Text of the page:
Bulawayo residents faces fifth day with no water
Many areas in Zimbabwe’s second largest city went for a fifth day without water on Friday as the Minister for Water Resources, Sam Sipepa Nkomo, was in Bulawayo for crisis meetings with the MDC-T Provincial Council.
The Bulawayo City Council declared a water emergency in July as lower-than-usual rainfall continued to plague the area. A water rationing plan put in place at the time was supposed to see residents go for a day without water, twice a week. But the last two weeks have been much worse for many residents.
SW Radio Africa correspondent Lionel Saungweme reports that the situation has been critical this week, without any help being provided by the City Council.
“There is an emergency situation here yet the city has not even started using bowsers to bring water to people. There are 350 boreholes in the city and only a few are motorized. About 110 of them are also not working,” Saungweme said.
He added that residents lucky enough to have boreholes were helping their neighbours, but the supplies are not enough to make a difference to many people who still struggle daily to find basic water supplies.
According to Saungweme, two out of Bulawayo’s five dams were decommissioned last year after water levels dropped. If the drought conditions persist and no repairs are made to the infrastructure, two more may have to be closed.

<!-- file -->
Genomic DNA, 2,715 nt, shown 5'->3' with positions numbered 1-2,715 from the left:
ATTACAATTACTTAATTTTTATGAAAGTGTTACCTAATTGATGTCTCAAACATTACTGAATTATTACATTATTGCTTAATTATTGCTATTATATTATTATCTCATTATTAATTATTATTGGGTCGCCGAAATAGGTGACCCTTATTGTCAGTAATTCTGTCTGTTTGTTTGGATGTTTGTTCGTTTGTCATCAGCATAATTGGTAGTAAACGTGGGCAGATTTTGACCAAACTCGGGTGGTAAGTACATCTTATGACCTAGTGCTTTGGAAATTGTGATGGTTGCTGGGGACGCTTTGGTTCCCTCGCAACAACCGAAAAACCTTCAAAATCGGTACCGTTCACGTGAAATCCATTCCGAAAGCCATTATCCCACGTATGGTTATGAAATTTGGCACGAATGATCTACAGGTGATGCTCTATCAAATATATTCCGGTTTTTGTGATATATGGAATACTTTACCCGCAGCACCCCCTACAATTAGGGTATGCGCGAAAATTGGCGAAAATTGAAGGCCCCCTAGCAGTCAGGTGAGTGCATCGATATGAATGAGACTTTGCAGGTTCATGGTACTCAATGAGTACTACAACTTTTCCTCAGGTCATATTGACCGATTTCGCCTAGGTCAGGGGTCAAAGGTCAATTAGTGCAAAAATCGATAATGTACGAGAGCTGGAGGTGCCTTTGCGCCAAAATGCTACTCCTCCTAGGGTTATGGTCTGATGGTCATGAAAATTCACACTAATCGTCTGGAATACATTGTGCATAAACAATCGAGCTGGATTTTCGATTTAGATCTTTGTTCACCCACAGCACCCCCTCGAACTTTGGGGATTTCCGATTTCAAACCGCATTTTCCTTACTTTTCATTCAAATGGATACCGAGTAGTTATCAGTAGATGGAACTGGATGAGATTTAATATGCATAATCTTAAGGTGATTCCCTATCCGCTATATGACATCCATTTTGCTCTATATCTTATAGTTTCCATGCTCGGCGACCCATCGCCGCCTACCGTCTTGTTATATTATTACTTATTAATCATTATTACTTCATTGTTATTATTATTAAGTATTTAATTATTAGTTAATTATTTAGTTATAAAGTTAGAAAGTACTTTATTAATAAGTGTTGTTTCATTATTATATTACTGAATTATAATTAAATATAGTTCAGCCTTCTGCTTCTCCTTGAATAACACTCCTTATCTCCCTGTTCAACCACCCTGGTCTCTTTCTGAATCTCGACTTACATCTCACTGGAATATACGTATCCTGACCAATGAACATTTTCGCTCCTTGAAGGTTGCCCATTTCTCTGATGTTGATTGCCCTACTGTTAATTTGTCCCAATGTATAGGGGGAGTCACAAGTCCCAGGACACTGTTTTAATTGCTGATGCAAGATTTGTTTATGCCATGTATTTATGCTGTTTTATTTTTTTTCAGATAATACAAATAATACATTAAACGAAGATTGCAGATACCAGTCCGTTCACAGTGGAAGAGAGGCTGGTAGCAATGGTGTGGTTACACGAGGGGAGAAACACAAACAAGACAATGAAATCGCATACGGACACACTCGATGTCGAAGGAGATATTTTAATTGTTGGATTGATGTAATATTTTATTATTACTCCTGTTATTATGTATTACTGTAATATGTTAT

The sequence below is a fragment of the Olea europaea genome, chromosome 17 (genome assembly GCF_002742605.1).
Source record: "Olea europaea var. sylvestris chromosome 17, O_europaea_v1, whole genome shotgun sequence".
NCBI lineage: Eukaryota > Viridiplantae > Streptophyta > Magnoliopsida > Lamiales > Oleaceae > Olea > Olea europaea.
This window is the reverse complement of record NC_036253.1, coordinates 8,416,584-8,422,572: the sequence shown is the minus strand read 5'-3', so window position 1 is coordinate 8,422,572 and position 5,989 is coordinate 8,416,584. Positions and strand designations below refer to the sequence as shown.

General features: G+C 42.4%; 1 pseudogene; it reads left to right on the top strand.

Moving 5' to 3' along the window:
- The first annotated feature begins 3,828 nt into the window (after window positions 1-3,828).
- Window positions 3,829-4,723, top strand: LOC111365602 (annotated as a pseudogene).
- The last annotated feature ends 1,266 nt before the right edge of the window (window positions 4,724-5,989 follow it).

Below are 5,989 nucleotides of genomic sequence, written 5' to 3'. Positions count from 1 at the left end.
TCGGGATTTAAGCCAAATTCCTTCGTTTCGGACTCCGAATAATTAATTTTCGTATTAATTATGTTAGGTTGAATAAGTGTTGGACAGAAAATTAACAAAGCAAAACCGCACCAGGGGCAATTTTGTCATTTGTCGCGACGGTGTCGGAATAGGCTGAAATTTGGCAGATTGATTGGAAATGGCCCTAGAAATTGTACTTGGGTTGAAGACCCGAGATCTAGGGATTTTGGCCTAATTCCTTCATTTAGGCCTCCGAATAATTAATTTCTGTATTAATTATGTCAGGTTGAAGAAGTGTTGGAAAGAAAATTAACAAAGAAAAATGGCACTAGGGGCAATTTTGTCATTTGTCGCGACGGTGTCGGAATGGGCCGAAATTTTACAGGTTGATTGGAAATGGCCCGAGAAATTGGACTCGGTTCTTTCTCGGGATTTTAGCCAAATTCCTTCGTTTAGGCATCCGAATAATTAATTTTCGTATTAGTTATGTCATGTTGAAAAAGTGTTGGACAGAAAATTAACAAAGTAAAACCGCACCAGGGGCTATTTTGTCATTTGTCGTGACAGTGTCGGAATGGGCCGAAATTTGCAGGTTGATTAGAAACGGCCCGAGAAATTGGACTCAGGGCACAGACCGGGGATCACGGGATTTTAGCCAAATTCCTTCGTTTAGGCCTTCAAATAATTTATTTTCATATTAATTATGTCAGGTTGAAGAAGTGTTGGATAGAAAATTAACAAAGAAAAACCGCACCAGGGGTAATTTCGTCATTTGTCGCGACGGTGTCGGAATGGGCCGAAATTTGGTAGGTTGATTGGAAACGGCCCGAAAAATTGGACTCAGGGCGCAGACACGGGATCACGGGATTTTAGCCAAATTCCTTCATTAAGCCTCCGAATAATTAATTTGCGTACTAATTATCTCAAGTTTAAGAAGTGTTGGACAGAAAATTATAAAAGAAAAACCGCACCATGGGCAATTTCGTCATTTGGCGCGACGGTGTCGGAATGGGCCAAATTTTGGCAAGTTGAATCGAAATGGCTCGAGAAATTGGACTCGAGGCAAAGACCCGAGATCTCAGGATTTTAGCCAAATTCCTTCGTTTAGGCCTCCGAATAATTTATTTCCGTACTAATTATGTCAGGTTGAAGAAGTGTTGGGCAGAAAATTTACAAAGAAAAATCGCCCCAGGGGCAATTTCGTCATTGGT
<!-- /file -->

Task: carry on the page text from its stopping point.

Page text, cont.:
Samuel Sipepa Nkomo met with members of the MDC-T provincial structures Friday. Our correspondent said he also tackled the water situation and the bad publicity it has brought the MDC-T led Council.
“The Minister knows that ZANU PF caused all these problems through neglect. But there is propaganda here blaming the MDC-T led Council and he has to address that issue today,” Saungweme said.
The MP for Bulawayo South, Eddie Cross agreed. He told SW Radio Africa that many Bulawayo residents do not fully understand why there is such a water problem in the province and Minister Sipepa Nkomo was explaining the situation to their Council so that they can explain it to their constituencies.
Cross said the most affected areas were the high-density suburbs located on the outskirts of the city. Distribution to those areas is more difficult and current problems with power cuts have made a bad situation worse.
“Load shedding has not helped with the distribution of water to the peripheral areas and a power surge at Wankie Station on Tuesday also affected distribution,” Cross explained.
“In the last 15 years the population in our cities has doubled. Harare now has about 4.5 million people and Bulawayo has 1.2 million to 1.3 million. Our infrastructure was built to serve only 600,000 people,” The MP said.
As for immediate plans to help Bulawayo, Cross said the city is rushing to complete a pipeline from one of the dams, which will help distribute water to the high density suburbs. This should be completed in the next two weeks.
According to Cross, the City Council has also negotiated a deal that will help increase the production of clean water from 5,000 cubic metres to 15,000 each day from just one dam. This will supply at least 20% of Bulawayo’s daily consumption needs. The 110 boreholes that were not working are currently being repaired and this should help many people.
Water shortages have plagued many other parts of the country, including the capital Harare. Years of neglect and corruption under ZANU PF and growing urban populations, have all combined to create the current water problems that plague Zimbabwe.